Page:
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Gut 53:791-796 doi:10.1136/gut.2002.012930
  • Stomach

Gastric damage and granulocyte infiltration induced by indomethacin in tumour necrosis factor receptor 1 (TNF-R1) or inducible nitric oxide synthase (iNOS) deficient mice

  1. M H L P Souza1,
  2. H. Paula Lemos2,
  3. R B Oliveira3,
  4. F Q Cunha4
  1. 1Department of Physiology and Pharmacology, School of Medicine, Federal University of Ceará, Brazil, and Department of Medicine (Division of Gastroenterology), School of Medicine Ribeirão Preto, University of São Paulo, Brazil
  2. 2Department of Medicine (Division of Gastroenterology), School of Medicine Ribeirão Preto, University of São Paulo, Brazil, and Department of Pharmacology, School of Medicine Ribeirão Preto, University of São Paulo, Brazil
  3. 3Department of Medicine (Division of Gastroenterology), School of Medicine Ribeirão Preto, University of São Paulo, Brazil
  4. 4Department of Pharmacology, School of Medicine Ribeirão Preto, University of São Paulo, Brazil
  1. Correspondence to:
    Dr M H L P Souza
    Departamento de Fisiologia e Farmacologia, Universidade Federal do Ceará, Rua Cel. Nunes de Melo, 1127, Rodolfo Teófilo, Fortaleza-CE, Brasil; souzamarufc.br
  • Accepted 12 November 2003

Abstract

Background: Tumour necrosis factor α (TNF-α) is involved in non-steroidal anti-inflammatory drug induced gastropathy. Nitric oxide (NO) is a mediator of gastrointestinal mucosal defence but, paradoxically, it also contributes to mucosal damage.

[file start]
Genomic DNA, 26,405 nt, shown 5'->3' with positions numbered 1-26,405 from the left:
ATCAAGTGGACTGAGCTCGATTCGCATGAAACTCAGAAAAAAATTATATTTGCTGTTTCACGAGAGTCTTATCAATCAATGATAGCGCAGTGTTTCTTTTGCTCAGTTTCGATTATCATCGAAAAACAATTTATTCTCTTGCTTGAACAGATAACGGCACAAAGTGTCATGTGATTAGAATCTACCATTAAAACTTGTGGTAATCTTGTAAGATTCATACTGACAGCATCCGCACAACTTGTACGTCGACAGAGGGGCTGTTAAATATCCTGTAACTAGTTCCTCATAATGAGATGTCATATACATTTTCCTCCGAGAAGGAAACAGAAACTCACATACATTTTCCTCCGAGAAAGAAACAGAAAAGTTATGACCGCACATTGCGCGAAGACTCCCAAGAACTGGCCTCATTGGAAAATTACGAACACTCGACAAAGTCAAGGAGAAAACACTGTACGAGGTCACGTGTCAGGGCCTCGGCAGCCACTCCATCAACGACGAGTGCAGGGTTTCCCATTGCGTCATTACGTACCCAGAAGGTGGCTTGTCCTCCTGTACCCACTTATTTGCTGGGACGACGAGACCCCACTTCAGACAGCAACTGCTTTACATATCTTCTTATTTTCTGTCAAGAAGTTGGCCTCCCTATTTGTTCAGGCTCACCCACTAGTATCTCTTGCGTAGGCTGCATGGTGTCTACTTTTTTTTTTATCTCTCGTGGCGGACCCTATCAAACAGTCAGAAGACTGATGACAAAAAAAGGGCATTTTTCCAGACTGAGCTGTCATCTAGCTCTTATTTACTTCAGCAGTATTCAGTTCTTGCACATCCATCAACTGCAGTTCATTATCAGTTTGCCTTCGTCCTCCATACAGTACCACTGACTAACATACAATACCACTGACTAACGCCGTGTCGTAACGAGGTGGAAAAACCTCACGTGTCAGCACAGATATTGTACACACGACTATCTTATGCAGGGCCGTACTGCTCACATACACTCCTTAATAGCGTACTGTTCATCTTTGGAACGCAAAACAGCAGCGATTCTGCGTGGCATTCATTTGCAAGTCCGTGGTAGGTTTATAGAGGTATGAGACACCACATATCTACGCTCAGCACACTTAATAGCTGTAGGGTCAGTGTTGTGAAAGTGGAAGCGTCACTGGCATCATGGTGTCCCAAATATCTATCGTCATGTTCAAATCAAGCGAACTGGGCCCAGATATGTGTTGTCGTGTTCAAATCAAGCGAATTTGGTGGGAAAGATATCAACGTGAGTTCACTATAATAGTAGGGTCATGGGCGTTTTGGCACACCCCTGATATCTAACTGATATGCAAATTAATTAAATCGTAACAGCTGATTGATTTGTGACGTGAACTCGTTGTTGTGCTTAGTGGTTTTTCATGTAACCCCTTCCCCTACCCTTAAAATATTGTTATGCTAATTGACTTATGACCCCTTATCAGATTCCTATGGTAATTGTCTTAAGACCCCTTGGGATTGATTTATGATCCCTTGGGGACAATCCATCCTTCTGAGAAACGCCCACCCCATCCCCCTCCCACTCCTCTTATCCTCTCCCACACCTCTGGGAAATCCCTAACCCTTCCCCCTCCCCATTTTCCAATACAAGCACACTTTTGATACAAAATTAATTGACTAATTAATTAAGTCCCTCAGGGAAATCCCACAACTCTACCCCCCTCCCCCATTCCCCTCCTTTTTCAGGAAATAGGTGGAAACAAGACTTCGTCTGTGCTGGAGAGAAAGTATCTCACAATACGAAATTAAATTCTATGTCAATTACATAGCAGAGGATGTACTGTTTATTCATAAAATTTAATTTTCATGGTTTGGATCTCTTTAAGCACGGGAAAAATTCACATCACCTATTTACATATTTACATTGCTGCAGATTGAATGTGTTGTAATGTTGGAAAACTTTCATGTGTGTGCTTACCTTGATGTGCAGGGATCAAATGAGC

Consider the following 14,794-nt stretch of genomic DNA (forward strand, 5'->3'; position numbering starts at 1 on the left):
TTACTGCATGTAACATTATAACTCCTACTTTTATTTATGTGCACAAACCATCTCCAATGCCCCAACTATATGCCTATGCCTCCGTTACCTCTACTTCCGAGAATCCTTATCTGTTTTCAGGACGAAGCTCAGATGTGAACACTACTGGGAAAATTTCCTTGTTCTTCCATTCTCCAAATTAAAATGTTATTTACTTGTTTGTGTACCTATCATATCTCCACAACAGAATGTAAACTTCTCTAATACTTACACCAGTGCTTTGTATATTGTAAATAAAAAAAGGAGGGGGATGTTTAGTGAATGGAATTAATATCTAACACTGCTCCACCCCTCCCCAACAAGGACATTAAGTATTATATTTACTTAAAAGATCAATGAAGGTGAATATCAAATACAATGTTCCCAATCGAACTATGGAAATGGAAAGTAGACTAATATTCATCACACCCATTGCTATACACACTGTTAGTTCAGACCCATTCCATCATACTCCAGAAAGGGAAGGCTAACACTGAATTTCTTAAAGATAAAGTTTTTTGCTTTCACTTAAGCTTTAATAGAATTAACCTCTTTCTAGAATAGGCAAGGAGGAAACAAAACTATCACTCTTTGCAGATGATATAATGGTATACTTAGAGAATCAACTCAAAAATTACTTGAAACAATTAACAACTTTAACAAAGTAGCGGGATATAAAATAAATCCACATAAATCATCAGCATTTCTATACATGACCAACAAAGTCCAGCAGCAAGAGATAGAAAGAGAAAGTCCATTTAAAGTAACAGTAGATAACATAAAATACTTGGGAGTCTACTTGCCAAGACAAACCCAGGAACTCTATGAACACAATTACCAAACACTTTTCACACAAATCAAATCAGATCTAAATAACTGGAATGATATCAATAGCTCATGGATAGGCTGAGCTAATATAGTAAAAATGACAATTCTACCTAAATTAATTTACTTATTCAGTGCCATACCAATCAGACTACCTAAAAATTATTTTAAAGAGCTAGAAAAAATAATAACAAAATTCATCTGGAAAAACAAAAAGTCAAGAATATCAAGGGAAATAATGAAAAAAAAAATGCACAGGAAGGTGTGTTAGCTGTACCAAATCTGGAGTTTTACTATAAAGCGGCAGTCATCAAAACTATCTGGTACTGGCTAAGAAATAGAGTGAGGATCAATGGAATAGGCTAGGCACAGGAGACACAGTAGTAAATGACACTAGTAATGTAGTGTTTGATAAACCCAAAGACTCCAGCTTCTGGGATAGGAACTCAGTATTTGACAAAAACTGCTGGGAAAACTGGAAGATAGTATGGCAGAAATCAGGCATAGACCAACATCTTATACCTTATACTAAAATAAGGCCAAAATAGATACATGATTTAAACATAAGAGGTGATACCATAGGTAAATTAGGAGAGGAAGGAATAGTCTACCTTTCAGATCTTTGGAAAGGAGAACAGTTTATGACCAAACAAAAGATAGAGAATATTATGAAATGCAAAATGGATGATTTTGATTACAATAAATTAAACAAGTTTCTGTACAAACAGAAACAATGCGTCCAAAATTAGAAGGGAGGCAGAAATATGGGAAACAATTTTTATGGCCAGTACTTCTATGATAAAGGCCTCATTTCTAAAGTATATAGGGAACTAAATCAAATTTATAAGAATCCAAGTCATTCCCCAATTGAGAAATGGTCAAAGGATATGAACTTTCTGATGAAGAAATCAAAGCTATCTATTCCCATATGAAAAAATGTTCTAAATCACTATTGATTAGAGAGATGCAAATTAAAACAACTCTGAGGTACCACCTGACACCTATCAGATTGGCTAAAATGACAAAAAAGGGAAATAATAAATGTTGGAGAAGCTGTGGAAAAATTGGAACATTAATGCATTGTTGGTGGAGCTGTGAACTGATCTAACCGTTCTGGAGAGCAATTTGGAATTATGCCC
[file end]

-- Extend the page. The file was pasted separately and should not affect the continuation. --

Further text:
Aims: We optimised the C57BL/6 mouse model of indomethacin induced gastropathy to evaluate the role of TNF-α and inducible nitric oxide synthase (iNOS) generated NO in gastric damage and granulocyte infiltration using tumour necrosis factor receptor 1 (TNF-R1−/−) or iNOS (iNOS−/−) deficient mice.

Methods: Different doses of indomethacin (2.5, 5, 10, 20 mg/kg) were administered and animals were assessed 6, 12, or 24 hours later. Gastric damage was measured by the sum of all erosions in the gastric mucosa, and gastric granulocyte infiltration was determined by myeloperoxidase (MPO) activity. Other groups of wild-type mice received thalidomide, dexamethasone, fucoidin, l-NAME, or 1400W, and then indomethacin was administered. Additionally, indomethacin was administered to TNF-R1−/− or iNOS−/−. Gastric damage and MPO activity were evaluated 12 hours later.

Results: Indomethacin induced dose and time dependent gastric damage and increase in MPO activity in wild-type mice, with the greatest effect at a dose of 10 mg/kg and after 12 hours. Treatment with thalidomide, dexamethasone, or fucoidin reduced gastric damage and MPO activity induced by indomethacin. After indomethacin administration, TNF-R1−/− had less gastric damage and MPO activity than controls. Genetic (knockout mice) or pharmacological (1400W and l-NAME) inhibition of iNOS activity reduced indomethacin induced gastric damage, despite no reduction in MPO activity.

Conclusion: TNF-α, acting via TNF-R1, is involved in indomethacin induced gastric damage and granulocyte infiltration. Furthermore, iNOS generated NO is involved in gastric damage induced by indomethacin.

Footnotes